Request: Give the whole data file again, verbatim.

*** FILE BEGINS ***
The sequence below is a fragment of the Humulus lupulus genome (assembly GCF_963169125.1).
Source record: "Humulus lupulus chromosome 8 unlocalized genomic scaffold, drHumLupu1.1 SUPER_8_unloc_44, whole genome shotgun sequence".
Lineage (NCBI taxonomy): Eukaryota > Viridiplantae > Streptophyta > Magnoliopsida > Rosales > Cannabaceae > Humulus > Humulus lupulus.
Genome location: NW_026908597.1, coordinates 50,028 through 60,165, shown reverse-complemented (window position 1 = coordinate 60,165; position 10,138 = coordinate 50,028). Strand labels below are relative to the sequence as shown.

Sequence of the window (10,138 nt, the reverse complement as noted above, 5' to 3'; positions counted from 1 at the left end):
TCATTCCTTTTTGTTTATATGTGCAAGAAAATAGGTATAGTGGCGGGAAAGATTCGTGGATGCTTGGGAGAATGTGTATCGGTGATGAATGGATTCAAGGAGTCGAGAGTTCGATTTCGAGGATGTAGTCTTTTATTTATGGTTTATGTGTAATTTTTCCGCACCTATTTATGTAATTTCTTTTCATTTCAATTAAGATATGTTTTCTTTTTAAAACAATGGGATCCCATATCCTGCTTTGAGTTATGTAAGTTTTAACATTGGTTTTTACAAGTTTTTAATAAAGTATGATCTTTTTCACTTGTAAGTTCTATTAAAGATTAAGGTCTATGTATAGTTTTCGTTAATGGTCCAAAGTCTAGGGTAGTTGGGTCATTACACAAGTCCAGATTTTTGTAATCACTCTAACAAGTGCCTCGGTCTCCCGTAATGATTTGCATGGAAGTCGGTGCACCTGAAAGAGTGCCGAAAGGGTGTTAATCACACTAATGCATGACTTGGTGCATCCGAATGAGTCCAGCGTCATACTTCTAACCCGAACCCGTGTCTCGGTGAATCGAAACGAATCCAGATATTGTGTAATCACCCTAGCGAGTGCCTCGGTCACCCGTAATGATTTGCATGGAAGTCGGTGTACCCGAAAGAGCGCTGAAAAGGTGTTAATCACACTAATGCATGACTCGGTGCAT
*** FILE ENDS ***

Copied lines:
The sequence below is a fragment of the Humulus lupulus genome (assembly GCF_963169125.1).
Source record: "Humulus lupulus chromosome 8 unlocalized genomic scaffold, drHumLupu1.1 SUPER_8_unloc_44, whole genome shotgun sequence".
Lineage (NCBI taxonomy): Eukaryota > Viridiplantae > Streptophyta > Magnoliopsida > Rosales > Cannabaceae > Humulus > Humulus lupulus.
Genome location: NW_026908597.1, coordinates 50,028 through 60,165, shown reverse-complemented (window position 1 = coordinate 60,165; position 10,138 = coordinate 50,028). Strand labels below are relative to the sequence as shown.

Sequence of the window (10,138 nt, the reverse complement as noted above, 5' to 3'; positions counted from 1 at the left end):
TCATTCCTTTTTGTTTATATGTGCAAGAAAATAGGTATAGTGGCGGGAAAGATTCGTGGATGCTTGGGAGAATGTGTATCGGTGATGAATGGATTCAAGGAGTCGAGAGTTCGATTTCGAGGATGTAGTCTTTTATTTATGGTTTATGTGTAATTTTTCCGCACCTATTTATGTAATTTCTTTTCATTTCAATTAAGATATGTTTTCTTTTTAAAACAATGGGATCCCATATCCTGCTTTGAGTTATGTAAGTTTTAACATTGGTTTTTACAAGTTTTTAATAAAGTATGATCTTTTTCACTTGTAAGTTCTATTAAAGATTAAGGTCTATGTATAGTTTTCGTTAATGGTCCAAAGTCTAGGGTAGTTGGGTCATTACACAAGTCCAGATTTTTGTAATCACTCTAACAAGTGCCTCGGTCTCCCGTAATGATTTGCATGGAAGTCGGTGCACCTGAAAGAGTGCCGAAAGGGTGTTAATCACACTAATGCATGACTTGGTGCATCCGAATGAGTCCAGCGTCATACTTCTAACCCGAACCCGTGTCTCGGTGAATCGAAACGAATCCAGATATTGTGTAATCACCCTAGCGAGTGCCTCGGTCACCCGTAATGATTTGCATGGAAGTCGGTGTACCCGAAAGAGCGCTGAAAAGGTGTTAATCACACTAATGCATGACTCGGTGCAT